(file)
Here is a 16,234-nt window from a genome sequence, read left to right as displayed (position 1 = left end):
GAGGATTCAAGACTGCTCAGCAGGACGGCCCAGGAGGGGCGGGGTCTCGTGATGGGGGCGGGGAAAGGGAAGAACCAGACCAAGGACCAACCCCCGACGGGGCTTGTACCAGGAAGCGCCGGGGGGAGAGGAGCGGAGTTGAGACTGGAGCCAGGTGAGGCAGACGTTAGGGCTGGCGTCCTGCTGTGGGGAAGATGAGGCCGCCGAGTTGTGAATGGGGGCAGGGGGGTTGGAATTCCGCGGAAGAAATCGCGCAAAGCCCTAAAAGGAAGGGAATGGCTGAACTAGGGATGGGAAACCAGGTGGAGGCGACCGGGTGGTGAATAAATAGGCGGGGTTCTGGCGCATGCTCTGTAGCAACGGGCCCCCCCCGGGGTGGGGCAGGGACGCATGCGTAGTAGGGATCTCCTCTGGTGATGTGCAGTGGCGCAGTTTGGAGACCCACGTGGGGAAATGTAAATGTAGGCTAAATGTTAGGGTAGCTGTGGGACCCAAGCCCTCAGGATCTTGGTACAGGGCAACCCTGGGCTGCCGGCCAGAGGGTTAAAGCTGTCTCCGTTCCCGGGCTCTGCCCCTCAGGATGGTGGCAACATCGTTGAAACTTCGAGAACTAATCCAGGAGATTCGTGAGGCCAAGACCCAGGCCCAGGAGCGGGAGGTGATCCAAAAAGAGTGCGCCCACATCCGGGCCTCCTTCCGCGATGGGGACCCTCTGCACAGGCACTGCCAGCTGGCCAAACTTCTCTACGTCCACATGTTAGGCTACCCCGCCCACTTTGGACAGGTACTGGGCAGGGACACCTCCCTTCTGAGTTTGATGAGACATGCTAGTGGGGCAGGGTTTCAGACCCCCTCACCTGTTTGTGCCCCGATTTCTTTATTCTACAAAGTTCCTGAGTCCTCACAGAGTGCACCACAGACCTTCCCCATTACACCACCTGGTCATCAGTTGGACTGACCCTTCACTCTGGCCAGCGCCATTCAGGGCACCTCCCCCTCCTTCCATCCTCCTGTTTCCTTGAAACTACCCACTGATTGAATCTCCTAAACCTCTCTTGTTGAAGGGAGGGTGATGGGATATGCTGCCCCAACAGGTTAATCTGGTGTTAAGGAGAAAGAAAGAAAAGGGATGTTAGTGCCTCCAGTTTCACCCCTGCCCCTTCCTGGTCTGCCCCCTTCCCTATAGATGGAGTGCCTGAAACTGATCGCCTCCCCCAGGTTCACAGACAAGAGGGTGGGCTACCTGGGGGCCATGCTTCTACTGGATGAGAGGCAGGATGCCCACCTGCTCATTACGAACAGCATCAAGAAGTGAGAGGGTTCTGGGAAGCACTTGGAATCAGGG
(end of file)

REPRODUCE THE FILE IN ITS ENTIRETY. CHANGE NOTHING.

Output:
Here is a 16,234-nt window from a genome sequence, read left to right as displayed (position 1 = left end):
GAGGATTCAAGACTGCTCAGCAGGACGGCCCAGGAGGGGCGGGGTCTCGTGATGGGGGCGGGGAAAGGGAAGAACCAGACCAAGGACCAACCCCCGACGGGGCTTGTACCAGGAAGCGCCGGGGGGAGAGGAGCGGAGTTGAGACTGGAGCCAGGTGAGGCAGACGTTAGGGCTGGCGTCCTGCTGTGGGGAAGATGAGGCCGCCGAGTTGTGAATGGGGGCAGGGGGGTTGGAATTCCGCGGAAGAAATCGCGCAAAGCCCTAAAAGGAAGGGAATGGCTGAACTAGGGATGGGAAACCAGGTGGAGGCGACCGGGTGGTGAATAAATAGGCGGGGTTCTGGCGCATGCTCTGTAGCAACGGGCCCCCCCCGGGGTGGGGCAGGGACGCATGCGTAGTAGGGATCTCCTCTGGTGATGTGCAGTGGCGCAGTTTGGAGACCCACGTGGGGAAATGTAAATGTAGGCTAAATGTTAGGGTAGCTGTGGGACCCAAGCCCTCAGGATCTTGGTACAGGGCAACCCTGGGCTGCCGGCCAGAGGGTTAAAGCTGTCTCCGTTCCCGGGCTCTGCCCCTCAGGATGGTGGCAACATCGTTGAAACTTCGAGAACTAATCCAGGAGATTCGTGAGGCCAAGACCCAGGCCCAGGAGCGGGAGGTGATCCAAAAAGAGTGCGCCCACATCCGGGCCTCCTTCCGCGATGGGGACCCTCTGCACAGGCACTGCCAGCTGGCCAAACTTCTCTACGTCCACATGTTAGGCTACCCCGCCCACTTTGGACAGGTACTGGGCAGGGACACCTCCCTTCTGAGTTTGATGAGACATGCTAGTGGGGCAGGGTTTCAGACCCCCTCACCTGTTTGTGCCCCGATTTCTTTATTCTACAAAGTTCCTGAGTCCTCACAGAGTGCACCACAGACCTTCCCCATTACACCACCTGGTCATCAGTTGGACTGACCCTTCACTCTGGCCAGCGCCATTCAGGGCACCTCCCCCTCCTTCCATCCTCCTGTTTCCTTGAAACTACCCACTGATTGAATCTCCTAAACCTCTCTTGTTGAAGGGAGGGTGATGGGATATGCTGCCCCAACAGGTTAATCTGGTGTTAAGGAGAAAGAAAGAAAAGGGATGTTAGTGCCTCCAGTTTCACCCCTGCCCCTTCCTGGTCTGCCCCCTTCCCTATAGATGGAGTGCCTGAAACTGATCGCCTCCCCCAGGTTCACAGACAAGAGGGTGGGCTACCTGGGGGCCATGCTTCTACTGGATGAGAGGCAGGATGCCCACCTGCTCATTACGAACAGCATCAAGAAGTGAGAGGGTTCTGGGAAGCACTTGGAATCAGGG